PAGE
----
If you watch Channel 4 in the mornings, you might feel like Ray Romano never went away. But despite its ubiquity on daytime TV, Everybody Loves Raymond actually stopped back in 2005 after a nine-year run and 210 episodes. That leaves a gap of 14 years where, save for a few Ice Age sequels, guest spots and under-the-radar shows, our beloved Ray left a sizeable hole in our hearts. Now, I was never a fan of the show; I tend to file it under alongside other generic late ‘90s sitcoms like King Of Queens and Mike & Molly. It’s only in these increasingly acerbic times that I can appreciate the gentle kindness of Ray and his befuddled brood. In short, there’s never been a better time to welcome him back.
The first sign of an alternative Ray Romano to the one presented on the small screen was the woefully underseen and truly wonderful indie dramedy Rob The Mob, where he played a reporter on the trail of Michael Pitt and Nina Arianda’s modern day Bonny & Clyde routine. Romano’s understated performance was a quiet revelation in itself and laid solid groundwork for what was to come. After turns in Parenthood, Vinyl and The Big Sick, Romano landed a lead role in the surprisingly great (and again underseen) TV adaptation of Get Shorty, alongside Chris O’Dowd and Sean Bridgers. This time, Ray moved even further away from the cuddly image portrayed in Everybody Loves Raymond, playing a desperate B-movie producer who gets in over his head making films funded by a Cartel outfit.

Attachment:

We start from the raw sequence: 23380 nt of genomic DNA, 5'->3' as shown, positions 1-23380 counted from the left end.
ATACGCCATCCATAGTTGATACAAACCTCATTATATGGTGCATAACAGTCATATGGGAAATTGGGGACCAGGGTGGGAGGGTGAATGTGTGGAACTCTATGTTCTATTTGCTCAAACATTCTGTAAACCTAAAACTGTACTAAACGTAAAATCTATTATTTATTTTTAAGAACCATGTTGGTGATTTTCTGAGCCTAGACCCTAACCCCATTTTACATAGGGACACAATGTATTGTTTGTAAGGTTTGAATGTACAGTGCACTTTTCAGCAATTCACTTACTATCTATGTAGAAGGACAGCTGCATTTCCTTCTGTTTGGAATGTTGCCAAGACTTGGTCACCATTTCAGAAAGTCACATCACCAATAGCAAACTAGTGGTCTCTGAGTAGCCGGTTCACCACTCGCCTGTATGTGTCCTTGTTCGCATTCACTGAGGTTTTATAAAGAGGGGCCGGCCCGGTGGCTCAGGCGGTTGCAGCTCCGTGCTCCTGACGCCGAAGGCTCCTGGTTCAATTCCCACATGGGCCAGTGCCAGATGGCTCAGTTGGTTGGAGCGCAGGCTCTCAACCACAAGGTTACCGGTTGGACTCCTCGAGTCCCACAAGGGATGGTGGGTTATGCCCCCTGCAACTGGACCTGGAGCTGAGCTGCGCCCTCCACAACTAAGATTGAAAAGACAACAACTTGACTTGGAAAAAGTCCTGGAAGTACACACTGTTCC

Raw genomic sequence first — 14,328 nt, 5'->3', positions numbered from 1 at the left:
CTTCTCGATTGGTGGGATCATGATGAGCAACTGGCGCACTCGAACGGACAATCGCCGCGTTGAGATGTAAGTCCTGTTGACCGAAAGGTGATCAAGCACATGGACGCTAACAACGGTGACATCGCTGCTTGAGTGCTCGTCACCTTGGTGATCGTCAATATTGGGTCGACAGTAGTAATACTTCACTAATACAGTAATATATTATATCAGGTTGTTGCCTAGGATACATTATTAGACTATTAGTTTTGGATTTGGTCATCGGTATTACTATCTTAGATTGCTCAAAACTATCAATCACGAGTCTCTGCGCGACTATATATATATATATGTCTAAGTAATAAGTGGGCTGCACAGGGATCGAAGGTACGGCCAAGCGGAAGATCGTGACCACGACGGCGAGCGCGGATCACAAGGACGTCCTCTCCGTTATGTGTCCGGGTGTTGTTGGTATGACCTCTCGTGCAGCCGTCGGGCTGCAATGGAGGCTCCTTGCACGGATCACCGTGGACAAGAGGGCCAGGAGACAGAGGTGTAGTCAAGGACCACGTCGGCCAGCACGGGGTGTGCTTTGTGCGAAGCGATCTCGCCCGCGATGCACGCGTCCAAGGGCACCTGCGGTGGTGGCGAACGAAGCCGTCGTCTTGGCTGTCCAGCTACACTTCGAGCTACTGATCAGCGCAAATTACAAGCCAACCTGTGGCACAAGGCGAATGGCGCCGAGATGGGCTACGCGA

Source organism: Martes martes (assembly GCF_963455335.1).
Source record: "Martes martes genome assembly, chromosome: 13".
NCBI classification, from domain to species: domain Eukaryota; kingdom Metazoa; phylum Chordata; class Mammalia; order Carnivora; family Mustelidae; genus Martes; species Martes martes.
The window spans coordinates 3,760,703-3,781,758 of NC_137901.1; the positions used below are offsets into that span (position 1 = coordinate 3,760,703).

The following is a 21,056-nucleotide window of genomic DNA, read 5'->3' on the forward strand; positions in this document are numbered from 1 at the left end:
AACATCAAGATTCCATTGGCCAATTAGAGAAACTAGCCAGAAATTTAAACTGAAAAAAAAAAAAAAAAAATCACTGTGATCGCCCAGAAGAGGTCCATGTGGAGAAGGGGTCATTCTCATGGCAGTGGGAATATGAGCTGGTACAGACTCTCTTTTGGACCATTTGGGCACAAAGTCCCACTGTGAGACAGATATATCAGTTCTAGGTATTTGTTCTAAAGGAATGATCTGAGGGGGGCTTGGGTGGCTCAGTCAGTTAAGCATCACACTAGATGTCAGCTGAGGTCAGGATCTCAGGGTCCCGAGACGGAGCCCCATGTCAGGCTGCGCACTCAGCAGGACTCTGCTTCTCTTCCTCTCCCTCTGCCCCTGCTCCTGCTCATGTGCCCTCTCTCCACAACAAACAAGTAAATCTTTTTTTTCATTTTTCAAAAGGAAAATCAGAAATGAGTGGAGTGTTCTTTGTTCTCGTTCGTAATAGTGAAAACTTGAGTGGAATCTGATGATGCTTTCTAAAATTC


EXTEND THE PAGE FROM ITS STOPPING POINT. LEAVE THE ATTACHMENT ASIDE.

In early 2018, Netflix announced it had inked a deal with Jay and Mark Duplass to release four films by the prolific indie darlings, the first of which was to star Romano. That film, Paddleton, is set to be released on the streaming platform later this month and features Ray as a perpetual slacker helping his best buddy (Mark Duplass) arrange euthanasia after a terminal cancer diagnosis. The leap from the most mainstream of mainstream sitcoms to indie credibility is one that Romano seems to have taken in reverse and makes the 2018/19 Raynaissance even more impressive than the 2012 McConnaissance.
Not that Ray has totally shed his old, lovable self. This week sees his first comedy special for Netflix, as good a reminder as any that he’s still here and still deserving of our love. In a world of edgy comics, button-pushing and trigger warnings, there’s something deserving about how un-edgy Ray’s comedy remains. It’s gentle, it’s warm and it’s very funny, not least when he talks about keeping snacks for his wife under the bed to atone for his lack of sexual prowess. What’s clear is that whether it’s old Ray or new Ray, we should just be glad we have any Ray at all.